Voices of poor and marginalised must be heard

Published 01 November 2012
A meeting of international politicians to address poverty must not ignore the needs of those directly affected, the Church of England has said.

Prime Minister David Cameron is hosting the meeting in London today.

The panel of 26 has been tasked with advising the United Nations on how to tackle poverty after 2015 - the target year for the completion of the Millennium Development Goals to end extreme global poverty.

The president of Indonesia, Susilo Bambang Yudhoyono, and the president of Liberia, Ellen Johnson Sirleaf, are among those attending.

The Church of England's International Affairs Adviser, Dr Charles Reed, said that a post-MDG development agenda would not command widespread legitimacy if it were to be "defined by a group of experts and technocrats working behind closed doors in a way that leaves unchallenged a model of development centred on the concerns of donors".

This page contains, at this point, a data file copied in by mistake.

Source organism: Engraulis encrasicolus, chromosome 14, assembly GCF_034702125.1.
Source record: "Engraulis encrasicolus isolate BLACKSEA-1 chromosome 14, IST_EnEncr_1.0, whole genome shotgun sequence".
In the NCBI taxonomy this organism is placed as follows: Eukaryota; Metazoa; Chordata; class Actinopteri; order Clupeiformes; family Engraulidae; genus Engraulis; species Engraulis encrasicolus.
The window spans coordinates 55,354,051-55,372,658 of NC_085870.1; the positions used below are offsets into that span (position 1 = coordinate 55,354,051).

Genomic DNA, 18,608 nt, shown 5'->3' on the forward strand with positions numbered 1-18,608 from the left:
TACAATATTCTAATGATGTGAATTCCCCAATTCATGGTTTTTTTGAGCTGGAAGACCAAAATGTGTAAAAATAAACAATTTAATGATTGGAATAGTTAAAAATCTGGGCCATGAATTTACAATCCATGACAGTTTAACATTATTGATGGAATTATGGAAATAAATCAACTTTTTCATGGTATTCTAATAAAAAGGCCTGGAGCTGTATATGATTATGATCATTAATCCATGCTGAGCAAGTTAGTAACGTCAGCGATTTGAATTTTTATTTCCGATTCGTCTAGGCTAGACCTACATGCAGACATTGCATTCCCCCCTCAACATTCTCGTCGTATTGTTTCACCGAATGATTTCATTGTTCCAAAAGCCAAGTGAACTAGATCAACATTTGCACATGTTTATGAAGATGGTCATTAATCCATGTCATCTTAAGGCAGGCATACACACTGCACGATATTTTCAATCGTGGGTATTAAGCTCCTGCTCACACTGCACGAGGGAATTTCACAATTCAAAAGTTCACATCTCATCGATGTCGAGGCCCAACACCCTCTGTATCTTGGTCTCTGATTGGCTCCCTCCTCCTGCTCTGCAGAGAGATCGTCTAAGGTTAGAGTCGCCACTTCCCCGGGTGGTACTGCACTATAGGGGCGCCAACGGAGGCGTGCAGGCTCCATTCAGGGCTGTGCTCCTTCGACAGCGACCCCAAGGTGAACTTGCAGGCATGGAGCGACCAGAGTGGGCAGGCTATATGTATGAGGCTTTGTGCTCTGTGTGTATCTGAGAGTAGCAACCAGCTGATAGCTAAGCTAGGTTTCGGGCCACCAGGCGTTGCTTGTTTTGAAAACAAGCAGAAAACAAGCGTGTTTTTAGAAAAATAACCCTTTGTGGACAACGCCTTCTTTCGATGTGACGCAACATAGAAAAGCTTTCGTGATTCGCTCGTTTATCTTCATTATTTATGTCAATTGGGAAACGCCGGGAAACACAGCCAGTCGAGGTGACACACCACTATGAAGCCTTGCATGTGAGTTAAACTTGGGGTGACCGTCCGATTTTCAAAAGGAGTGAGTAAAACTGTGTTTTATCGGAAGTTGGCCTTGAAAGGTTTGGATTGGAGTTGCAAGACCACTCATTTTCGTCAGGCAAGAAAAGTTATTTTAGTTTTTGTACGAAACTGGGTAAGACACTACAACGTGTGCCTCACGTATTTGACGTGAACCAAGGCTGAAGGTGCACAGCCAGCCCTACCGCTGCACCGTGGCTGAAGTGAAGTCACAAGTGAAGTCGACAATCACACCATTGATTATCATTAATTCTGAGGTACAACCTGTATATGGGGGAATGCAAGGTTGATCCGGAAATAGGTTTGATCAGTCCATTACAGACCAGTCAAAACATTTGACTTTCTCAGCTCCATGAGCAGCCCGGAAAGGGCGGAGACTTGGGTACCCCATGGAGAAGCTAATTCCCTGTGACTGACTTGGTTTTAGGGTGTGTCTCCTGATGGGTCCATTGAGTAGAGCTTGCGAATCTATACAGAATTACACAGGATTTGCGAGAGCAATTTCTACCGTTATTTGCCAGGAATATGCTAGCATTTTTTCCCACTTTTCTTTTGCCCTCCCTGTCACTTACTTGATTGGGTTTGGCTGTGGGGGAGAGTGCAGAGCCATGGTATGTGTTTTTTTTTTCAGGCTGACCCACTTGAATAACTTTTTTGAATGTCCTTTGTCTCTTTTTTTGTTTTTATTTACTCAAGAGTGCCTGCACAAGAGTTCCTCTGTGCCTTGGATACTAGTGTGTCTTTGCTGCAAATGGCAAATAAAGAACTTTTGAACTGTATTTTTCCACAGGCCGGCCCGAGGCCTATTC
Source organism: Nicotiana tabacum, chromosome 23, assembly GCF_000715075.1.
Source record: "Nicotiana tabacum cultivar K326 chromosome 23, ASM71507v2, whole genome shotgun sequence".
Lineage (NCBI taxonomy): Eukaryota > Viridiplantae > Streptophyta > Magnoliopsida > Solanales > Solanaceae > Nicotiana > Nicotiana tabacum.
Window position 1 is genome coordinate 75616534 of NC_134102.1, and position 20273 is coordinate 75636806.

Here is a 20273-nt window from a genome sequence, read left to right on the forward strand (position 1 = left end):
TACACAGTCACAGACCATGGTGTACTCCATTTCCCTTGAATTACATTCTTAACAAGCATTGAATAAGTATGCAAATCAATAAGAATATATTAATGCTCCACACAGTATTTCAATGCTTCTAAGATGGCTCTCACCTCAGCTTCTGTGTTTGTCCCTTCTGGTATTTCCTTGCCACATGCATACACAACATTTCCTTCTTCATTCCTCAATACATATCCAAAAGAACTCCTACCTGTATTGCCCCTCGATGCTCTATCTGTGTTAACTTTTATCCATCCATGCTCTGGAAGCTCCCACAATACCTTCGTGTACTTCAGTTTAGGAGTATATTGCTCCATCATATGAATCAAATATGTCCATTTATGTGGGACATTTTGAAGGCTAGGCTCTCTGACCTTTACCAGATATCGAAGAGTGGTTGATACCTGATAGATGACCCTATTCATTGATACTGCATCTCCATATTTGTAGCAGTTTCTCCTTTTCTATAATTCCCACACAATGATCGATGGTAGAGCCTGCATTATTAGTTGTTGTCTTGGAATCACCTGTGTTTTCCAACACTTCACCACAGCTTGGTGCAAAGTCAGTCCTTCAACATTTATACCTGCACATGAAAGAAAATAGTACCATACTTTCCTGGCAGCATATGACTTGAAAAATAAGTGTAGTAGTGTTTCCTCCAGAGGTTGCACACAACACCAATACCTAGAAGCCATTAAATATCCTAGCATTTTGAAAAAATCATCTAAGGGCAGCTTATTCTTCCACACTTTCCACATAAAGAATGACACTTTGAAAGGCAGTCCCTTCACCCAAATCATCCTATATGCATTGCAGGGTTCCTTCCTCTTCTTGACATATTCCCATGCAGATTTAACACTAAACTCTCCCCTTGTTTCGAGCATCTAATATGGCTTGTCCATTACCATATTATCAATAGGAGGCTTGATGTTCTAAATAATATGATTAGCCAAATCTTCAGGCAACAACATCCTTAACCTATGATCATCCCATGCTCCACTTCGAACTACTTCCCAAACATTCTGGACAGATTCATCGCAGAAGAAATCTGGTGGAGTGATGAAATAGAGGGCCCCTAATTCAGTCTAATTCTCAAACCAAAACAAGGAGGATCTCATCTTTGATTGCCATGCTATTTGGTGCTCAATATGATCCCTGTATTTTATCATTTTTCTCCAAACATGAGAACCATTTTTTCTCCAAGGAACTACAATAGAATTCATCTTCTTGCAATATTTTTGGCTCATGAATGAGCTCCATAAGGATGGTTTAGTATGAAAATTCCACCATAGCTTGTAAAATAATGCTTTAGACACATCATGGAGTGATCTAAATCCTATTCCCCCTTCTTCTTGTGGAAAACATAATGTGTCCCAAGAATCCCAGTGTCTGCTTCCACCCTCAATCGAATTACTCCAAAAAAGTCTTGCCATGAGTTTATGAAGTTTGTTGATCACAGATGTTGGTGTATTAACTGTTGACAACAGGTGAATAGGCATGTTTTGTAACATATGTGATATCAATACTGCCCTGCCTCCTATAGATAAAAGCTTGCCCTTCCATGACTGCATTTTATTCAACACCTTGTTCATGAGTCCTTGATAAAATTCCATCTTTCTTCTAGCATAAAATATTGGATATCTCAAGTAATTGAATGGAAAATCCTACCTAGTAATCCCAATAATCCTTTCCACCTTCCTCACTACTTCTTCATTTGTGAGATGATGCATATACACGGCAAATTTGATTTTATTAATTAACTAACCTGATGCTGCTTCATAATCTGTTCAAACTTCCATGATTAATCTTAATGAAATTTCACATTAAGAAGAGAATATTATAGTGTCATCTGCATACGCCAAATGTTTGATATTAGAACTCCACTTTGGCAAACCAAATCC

He said: "It is important that all parties step back from selling a particular agenda or prescriptive view of human development to focusing instead on ensuring that the voices and expertise of those directly affected by poverty and injustice are heard and valued.”

Dr Reed urged leaders to give unknown grassroots organisations the same chance to be heard as the better known global institutions.

"A practical proposal from a faith-based NGO in rural Kenya should receive as much attention as an idea from the Gates Foundation," he said.

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